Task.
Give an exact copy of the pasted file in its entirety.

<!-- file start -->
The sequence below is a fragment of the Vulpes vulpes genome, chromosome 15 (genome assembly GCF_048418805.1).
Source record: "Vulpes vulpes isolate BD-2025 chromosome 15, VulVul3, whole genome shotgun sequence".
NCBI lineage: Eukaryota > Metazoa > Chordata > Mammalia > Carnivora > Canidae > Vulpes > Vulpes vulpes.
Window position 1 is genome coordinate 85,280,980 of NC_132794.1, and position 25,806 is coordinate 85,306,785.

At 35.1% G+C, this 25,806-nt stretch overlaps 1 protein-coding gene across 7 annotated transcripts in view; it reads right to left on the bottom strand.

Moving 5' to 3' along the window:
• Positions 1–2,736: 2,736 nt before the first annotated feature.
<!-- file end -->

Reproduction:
The sequence below is a fragment of the Vulpes vulpes genome, chromosome 15 (genome assembly GCF_048418805.1).
Source record: "Vulpes vulpes isolate BD-2025 chromosome 15, VulVul3, whole genome shotgun sequence".
NCBI lineage: Eukaryota > Metazoa > Chordata > Mammalia > Carnivora > Canidae > Vulpes > Vulpes vulpes.
Window position 1 is genome coordinate 85,280,980 of NC_132794.1, and position 25,806 is coordinate 85,306,785.

At 35.1% G+C, this 25,806-nt stretch overlaps 1 protein-coding gene across 7 annotated transcripts in view; it reads right to left on the bottom strand.

Moving 5' to 3' along the window:
• Positions 1–2,736: 2,736 nt before the first annotated feature.